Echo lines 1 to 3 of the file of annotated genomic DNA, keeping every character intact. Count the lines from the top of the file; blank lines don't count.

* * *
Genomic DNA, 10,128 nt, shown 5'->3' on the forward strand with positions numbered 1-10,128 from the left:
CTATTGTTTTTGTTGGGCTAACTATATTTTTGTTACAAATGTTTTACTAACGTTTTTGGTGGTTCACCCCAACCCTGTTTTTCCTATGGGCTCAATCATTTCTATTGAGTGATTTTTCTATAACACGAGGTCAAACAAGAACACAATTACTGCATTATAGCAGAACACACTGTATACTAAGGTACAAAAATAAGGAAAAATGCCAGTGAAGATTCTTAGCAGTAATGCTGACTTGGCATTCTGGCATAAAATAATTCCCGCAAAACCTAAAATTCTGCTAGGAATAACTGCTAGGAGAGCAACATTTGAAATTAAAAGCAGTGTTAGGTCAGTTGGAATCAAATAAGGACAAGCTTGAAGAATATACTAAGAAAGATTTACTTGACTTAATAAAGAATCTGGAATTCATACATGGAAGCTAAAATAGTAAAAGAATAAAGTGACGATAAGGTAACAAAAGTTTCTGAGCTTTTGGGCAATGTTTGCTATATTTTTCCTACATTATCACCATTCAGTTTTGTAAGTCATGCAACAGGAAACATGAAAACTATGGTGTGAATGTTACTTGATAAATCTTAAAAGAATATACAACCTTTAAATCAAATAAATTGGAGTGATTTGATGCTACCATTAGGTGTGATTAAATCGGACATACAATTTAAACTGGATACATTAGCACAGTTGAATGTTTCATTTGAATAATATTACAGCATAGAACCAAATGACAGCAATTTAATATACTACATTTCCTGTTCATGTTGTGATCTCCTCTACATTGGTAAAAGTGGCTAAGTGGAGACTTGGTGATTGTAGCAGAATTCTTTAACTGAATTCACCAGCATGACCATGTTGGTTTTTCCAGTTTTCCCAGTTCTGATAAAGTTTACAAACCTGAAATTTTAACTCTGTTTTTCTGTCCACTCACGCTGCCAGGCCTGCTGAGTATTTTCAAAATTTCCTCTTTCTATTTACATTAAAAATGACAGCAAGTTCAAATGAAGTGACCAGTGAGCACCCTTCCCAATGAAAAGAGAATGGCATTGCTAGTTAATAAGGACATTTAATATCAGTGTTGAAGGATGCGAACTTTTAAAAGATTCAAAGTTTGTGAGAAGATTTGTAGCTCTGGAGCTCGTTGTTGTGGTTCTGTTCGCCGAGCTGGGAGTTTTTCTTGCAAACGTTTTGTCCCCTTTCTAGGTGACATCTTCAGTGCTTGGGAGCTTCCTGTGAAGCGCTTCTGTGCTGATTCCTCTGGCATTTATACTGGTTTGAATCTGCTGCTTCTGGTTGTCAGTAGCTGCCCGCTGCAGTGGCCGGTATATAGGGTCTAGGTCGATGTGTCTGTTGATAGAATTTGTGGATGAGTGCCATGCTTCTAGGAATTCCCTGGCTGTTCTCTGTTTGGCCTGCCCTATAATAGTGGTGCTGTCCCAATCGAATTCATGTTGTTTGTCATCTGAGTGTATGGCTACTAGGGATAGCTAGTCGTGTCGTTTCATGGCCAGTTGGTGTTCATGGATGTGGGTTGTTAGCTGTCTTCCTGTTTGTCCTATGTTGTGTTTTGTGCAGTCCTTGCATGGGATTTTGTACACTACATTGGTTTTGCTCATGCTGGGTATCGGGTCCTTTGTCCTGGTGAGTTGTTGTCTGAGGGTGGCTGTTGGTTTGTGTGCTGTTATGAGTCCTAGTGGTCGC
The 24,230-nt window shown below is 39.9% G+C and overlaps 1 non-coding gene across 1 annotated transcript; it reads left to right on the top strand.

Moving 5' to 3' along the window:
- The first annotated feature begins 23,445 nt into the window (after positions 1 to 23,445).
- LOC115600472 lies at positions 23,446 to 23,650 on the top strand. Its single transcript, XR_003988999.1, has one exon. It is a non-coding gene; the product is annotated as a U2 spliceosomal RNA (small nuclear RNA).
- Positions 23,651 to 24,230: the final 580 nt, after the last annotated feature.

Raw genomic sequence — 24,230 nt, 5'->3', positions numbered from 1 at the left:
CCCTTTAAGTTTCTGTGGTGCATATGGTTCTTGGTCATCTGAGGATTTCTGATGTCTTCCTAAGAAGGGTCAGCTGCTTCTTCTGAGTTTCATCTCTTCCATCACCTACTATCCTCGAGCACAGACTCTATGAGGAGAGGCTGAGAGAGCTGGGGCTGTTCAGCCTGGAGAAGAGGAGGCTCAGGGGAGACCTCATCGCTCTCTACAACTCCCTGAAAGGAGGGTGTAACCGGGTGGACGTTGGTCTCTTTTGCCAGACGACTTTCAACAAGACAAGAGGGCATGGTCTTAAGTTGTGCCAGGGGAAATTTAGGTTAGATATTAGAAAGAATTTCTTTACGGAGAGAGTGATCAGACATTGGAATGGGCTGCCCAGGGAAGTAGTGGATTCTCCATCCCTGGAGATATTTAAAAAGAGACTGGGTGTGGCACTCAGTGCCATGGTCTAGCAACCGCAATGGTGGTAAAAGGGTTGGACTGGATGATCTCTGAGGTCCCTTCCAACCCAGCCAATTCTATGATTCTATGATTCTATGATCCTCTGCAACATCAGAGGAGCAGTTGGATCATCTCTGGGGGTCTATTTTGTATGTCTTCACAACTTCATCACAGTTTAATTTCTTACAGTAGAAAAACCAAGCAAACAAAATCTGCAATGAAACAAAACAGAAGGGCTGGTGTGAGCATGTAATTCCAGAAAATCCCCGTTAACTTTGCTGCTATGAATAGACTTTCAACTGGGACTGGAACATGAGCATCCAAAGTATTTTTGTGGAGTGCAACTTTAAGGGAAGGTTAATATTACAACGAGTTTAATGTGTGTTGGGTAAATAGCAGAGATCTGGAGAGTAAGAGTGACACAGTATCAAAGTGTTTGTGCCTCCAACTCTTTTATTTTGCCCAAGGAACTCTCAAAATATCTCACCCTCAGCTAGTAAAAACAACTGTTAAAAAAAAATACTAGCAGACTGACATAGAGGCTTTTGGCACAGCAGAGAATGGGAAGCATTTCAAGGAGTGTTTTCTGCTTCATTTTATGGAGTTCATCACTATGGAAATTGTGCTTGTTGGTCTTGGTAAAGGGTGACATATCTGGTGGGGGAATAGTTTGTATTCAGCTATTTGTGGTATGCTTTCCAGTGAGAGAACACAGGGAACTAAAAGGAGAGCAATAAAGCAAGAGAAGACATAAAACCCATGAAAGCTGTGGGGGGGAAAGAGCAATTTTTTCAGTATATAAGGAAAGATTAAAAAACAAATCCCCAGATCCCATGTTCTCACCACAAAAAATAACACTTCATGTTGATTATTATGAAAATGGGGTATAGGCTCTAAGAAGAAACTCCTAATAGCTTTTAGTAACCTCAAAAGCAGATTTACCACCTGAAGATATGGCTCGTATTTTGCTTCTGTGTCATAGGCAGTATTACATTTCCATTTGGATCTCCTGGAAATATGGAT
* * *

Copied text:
Genomic DNA, 10,128 nt, shown 5'->3' on the forward strand with positions numbered 1-10,128 from the left:
CTATTGTTTTTGTTGGGCTAACTATATTTTTGTTACAAATGTTTTACTAACGTTTTTGGTGGTTCACCCCAACCCTGTTTTTCCTATGGGCTCAATCATTTCTATTGAGTGATTTTTCTATAACACGAGGTCAAACAAGAACACAATTACTGCATTATAGCAGAACACACTGTATACTAAGGTACAAAAATAAGGAAAAATGCCAGTGAAGATTCTTAGCAGTAATGCTGACTTGGCATTCTGGCATAAAATAATTCCCGCAAAACCTAAAATTCTGCTAGGAATAACTGCTAGGAGAGCAACATTTGAAATTAAAAGCAGTGTTAGGTCAGTTGGAATCAAATAAGGACAAGCTTGAAGAATATACTAAGAAAGATTTACTTGACTTAATAAAGAATCTGGAATTCATACATGGAAGCTAAAATAGTAAAAGAATAAAGTGACGATAAGGTAACAAAAGTTTCTGAGCTTTTGGGCAATGTTTGCTATATTTTTCCTACATTATCACCATTCAGTTTTGTAAGTCATGCAACAGGAAACATGAAAACTATGGTGTGAATGTTACTTGATAAATCTTAAAAGAATATACAACCTTTAAATCAAATAAATTGGAGTGATTTGATGCTACCATTAGGTGTGATTAAATCGGACATACAATTTAAACTGGATACATTAGCACAGTTGAATGTTTCATTTGAATAATATTACAGCATAGAACCAAATGACAGCAATTTAATATACTACATTTCCTGTTCATGTTGTGATCTCCTCTACATTGGTAAAAGTGGCTAAGTGGAGACTTGGTGATTGTAGCAGAATTCTTTAACTGAATTCACCAGCATGACCATGTTGGTTTTTCCAGTTTTCCCAGTTCTGATAAAGTTTACAAACCTGAAATTTTAACTCTGTTTTTCTGTCCACTCACGCTGCCAGGCCTGCTGAGTATTTTCAAAATTTCCTCTTTCTATTTACATTAAAAATGACAGCAAGTTCAAATGAAGTGACCAGTGAGCACCCTTCCCAATGAAAAGAGAATGGCATTGCTAGTTAATAAGGACATTTAATATCAGTGTTGAAGGATGCGAACTTTTAAAAGATTCAAAGTTTGTGAGAAGATTTGTAGCTCTGGAGCTCGTTGTTGTGGTTCTGTTCGCCGAGCTGGGAGTTTTTCTTGCAAACGTTTTGTCCCCTTTCTAGGTGACATCTTCAGTGCTTGGGAGCTTCCTGTGAAGCGCTTCTGTGCTGATTCCTCTGGCATTTATACTGGTTTGAATCTGCTGCTTCTGGTTGTCAGTAGCTGCCCGCTGCAGTGGCCGGTATATAGGGTCTAGGTCGATGTGTCTGTTGATAGAATTTGTGGATGAGTGCCATGCTTCTAGGAATTCCCTGGCTGTTCTCTGTTTGGCCTGCCCTATAATAGTGGTGCTGTCCCAATCGAATTCATGTTGTTTGTCATCTGAGTGTATGGCTACTAGGGATAGCTAGTCGTGTCGTTTCATGGCCAGTTGGTGTTCATGGATGTGGGTTGTTAGCTGTCTTCCTGTTTGTCCTATGTTGTGTTTTGTGCAGTCCTTGCATGGGATTTTGTACACTACATTGGTTTTGCTCATGCTGGGTATCGGGTCCTTTGTCCTGGTGAGTTGTTGTCTGAGGGTGGCTGTTGGTTTGTGTGCTGTTATGAGTCCTAGTGGTCGC
The 24,230-nt window shown below is 39.9% G+C and overlaps 1 non-coding gene across 1 annotated transcript; it reads left to right on the top strand.